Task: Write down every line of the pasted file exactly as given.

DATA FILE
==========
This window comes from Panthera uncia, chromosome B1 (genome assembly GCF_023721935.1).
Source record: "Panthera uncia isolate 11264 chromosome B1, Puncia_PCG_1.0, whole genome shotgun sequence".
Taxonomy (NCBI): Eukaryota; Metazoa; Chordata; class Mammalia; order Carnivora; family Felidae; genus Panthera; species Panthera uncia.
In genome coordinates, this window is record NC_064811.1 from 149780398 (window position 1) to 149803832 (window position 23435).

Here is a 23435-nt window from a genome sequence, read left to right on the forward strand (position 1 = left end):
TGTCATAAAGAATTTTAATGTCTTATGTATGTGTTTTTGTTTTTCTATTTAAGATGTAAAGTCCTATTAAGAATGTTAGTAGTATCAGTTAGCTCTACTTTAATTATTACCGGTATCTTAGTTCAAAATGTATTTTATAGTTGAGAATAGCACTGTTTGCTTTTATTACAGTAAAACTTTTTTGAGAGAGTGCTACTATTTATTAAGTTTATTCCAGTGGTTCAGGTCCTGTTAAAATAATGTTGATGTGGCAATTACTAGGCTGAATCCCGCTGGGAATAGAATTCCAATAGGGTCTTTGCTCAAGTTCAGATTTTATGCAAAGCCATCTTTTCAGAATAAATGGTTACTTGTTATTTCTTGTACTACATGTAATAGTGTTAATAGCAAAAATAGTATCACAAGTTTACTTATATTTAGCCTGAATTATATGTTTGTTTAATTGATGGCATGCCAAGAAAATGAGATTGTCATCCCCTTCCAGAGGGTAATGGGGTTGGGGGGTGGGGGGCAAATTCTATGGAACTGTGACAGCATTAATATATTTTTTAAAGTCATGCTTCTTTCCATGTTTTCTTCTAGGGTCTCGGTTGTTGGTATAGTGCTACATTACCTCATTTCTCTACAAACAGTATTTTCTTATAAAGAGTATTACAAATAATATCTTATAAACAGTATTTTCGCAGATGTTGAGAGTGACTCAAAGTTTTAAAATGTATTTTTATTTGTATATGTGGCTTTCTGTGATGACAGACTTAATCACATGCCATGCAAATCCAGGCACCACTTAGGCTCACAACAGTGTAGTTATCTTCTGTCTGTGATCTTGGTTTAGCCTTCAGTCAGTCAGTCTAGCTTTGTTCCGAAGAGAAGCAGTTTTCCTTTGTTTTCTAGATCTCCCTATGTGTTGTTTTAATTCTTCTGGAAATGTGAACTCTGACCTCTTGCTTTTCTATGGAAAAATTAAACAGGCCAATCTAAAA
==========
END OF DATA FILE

This window comes from Panthera uncia, chromosome B1 (genome assembly GCF_023721935.1).
Source record: "Panthera uncia isolate 11264 chromosome B1, Puncia_PCG_1.0, whole genome shotgun sequence".
Taxonomy (NCBI): Eukaryota; Metazoa; Chordata; class Mammalia; order Carnivora; family Felidae; genus Panthera; species Panthera uncia.
In genome coordinates, this window is record NC_064811.1 from 149780398 (window position 1) to 149803832 (window position 23435).

Here is a 23435-nt window from a genome sequence, read left to right on the forward strand (position 1 = left end):
TGTCATAAAGAATTTTAATGTCTTATGTATGTGTTTTTGTTTTTCTATTTAAGATGTAAAGTCCTATTAAGAATGTTAGTAGTATCAGTTAGCTCTACTTTAATTATTACCGGTATCTTAGTTCAAAATGTATTTTATAGTTGAGAATAGCACTGTTTGCTTTTATTACAGTAAAACTTTTTTGAGAGAGTGCTACTATTTATTAAGTTTATTCCAGTGGTTCAGGTCCTGTTAAAATAATGTTGATGTGGCAATTACTAGGCTGAATCCCGCTGGGAATAGAATTCCAATAGGGTCTTTGCTCAAGTTCAGATTTTATGCAAAGCCATCTTTTCAGAATAAATGGTTACTTGTTATTTCTTGTACTACATGTAATAGTGTTAATAGCAAAAATAGTATCACAAGTTTACTTATATTTAGCCTGAATTATATGTTTGTTTAATTGATGGCATGCCAAGAAAATGAGATTGTCATCCCCTTCCAGAGGGTAATGGGGTTGGGGGGTGGGGGGCAAATTCTATGGAACTGTGACAGCATTAATATATTTTTTAAAGTCATGCTTCTTTCCATGTTTTCTTCTAGGGTCTCGGTTGTTGGTATAGTGCTACATTACCTCATTTCTCTACAAACAGTATTTTCTTATAAAGAGTATTACAAATAATATCTTATAAACAGTATTTTCGCAGATGTTGAGAGTGACTCAAAGTTTTAAAATGTATTTTTATTTGTATATGTGGCTTTCTGTGATGACAGACTTAATCACATGCCATGCAAATCCAGGCACCACTTAGGCTCACAACAGTGTAGTTATCTTCTGTCTGTGATCTTGGTTTAGCCTTCAGTCAGTCAGTCTAGCTTTGTTCCGAAGAGAAGCAGTTTTCCTTTGTTTTCTAGATCTCCCTATGTGTTGTTTTAATTCTTCTGGAAATGTGAACTCTGACCTCTTGCTTTTCTATGGAAAAATTAAACAGGCCAATCTAAAA